Last night I blinked, and in front of me was a tangible symbol of an upcoming transition—my daughter’s Grad Invitations, lovely cards with proud mortarboards and tassles on a background of school colors, black and gold. The theme this year? Don’t Blink.
Don’t Blink, because you’ll take her face in your hands and see that it is an adult’s face, yet it is also the face of your baby who nursed, your toddler who banged her eye and blackened it learning to walk, your little girl on her first day of school, and your teenager who landed her first part in the school play.
Don’t Blink because you will be baffled—where did your little girl go? Where is she going? And what if she needs you and you are not there?
Don’t Blink—because then those tears floating in your eyes will fall, and she will see that parenting has cost you your heart, and she will know that even though she has an amazing landscape of endless opportunities in front of her, if you had the choice, you’d hit the rewind button instead and do it all again—starting way back when she was too tiny to even have a face, but was floating there in your womb.
Don’t Blink because time is ruthless and has flown by, even though you were sure the earth was standing still when that colicky baby just wouldn’t stop crying, and when it seemed like she would never be old enough to have the independence you lost when you became her parent and she needed you every minute of every day.
Don’t Blink. It hurts.
Just yesterday—which was really six years ago—I wrote the following reflection after my then-little girl started Grade Six. I filed it away, unable to read it. I look at it now and it feels more like a forecast than what it was at the time; a lament about how fast they get big. A requiem, if you will, about Blinking. Here it is in its entirety. I called it
First Morning of Grade Six today and there were friends to see. Miss Rorke to re-connect with (she got engaged!). So much to do and hear and reintegrate yourself with…. I saw, clearly and for the first time, how Vanier School is your domain. My presence was superfluous.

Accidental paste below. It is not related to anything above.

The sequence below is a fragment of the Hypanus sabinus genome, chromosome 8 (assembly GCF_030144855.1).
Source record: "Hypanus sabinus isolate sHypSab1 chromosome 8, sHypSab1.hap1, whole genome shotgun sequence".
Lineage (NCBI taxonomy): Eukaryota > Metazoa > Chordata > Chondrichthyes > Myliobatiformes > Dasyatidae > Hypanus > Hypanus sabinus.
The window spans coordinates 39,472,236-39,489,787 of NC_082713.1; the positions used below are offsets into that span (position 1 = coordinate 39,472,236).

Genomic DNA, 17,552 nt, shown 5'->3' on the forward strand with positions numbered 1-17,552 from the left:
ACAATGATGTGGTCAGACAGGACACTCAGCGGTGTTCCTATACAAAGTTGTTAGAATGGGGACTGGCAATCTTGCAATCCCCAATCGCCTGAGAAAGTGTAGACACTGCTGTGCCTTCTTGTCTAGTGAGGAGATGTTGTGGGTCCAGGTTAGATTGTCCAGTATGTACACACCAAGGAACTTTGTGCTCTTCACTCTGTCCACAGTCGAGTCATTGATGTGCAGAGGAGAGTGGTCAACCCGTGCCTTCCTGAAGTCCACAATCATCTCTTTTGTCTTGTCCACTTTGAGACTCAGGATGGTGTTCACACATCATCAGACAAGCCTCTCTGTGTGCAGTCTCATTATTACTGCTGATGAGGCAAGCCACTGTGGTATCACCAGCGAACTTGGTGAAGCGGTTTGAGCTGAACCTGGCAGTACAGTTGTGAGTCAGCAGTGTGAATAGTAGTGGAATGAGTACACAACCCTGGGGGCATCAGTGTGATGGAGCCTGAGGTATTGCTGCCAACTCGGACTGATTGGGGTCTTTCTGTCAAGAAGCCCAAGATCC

Leaving, I looked at the ground instead of the sky.
You were so excited for this new year to start, to be back in your arena…you weren’t even aware I was there.
A few tears fell as I drove away from school and I knew you’d be baffled if you saw me cry. But what you don’t know is that everyone of your firsts is also a last. Each milestone you conquer makes your life flash before my eyes. I see you enter Grade Six today yet I also see you walk into the high school. Graduate. Have that first heartbreak. That first move from home. University. An engagement, a marriage and ….and like today I will be superfluous. An observer.
Your innocence is slipping away like the petals of the flowers in this, our fall weather. Your face is losing ‘child’ and developing ‘character’. Your very countenance is already more woman than girl.
I carried you under my heart – wasn’t that just yesterday?—and here the world has kept turning while I thought it stood still.
I wonder how it happened.
I wonder if one day you, like me, will mourn all the firsts.
br, September, 2009
Now graduation is six weeks away and another First Morning is in the wind—this time to University in the city, hours away from home. The time I’ve had with my girl over these past seventeen, magnificent years has been the greatest joy of my life. Simultaneously, time has also been my greatest punishment: for in retrospect I’m breathless at how fast it all really flies—far, far quicker than all those minutes it took to rewind The Lion King umpteen times in a day for my toddler. Far quicker than it took her to learn how to speak with clear diction and no longer need help from the speech pathologist. Far quicker than the awkward years when girls could be mean and the body grew in weird ways that made her feel awkward and frumpy (even though she never was). Far quicker too than it took to plug through critical analysis of literary works she astonished me by hating (how did I have a science gal?!).
I have learned so much in this first stage of parenting, this pre-launch phase when even though she studied, worked, accomplished, and performed, she was still only mere footsteps from my side when she slept at night. I have learned what I can actually sum it up in a sentence—a Grad theme, if you will—and it is:
br ~ April 2015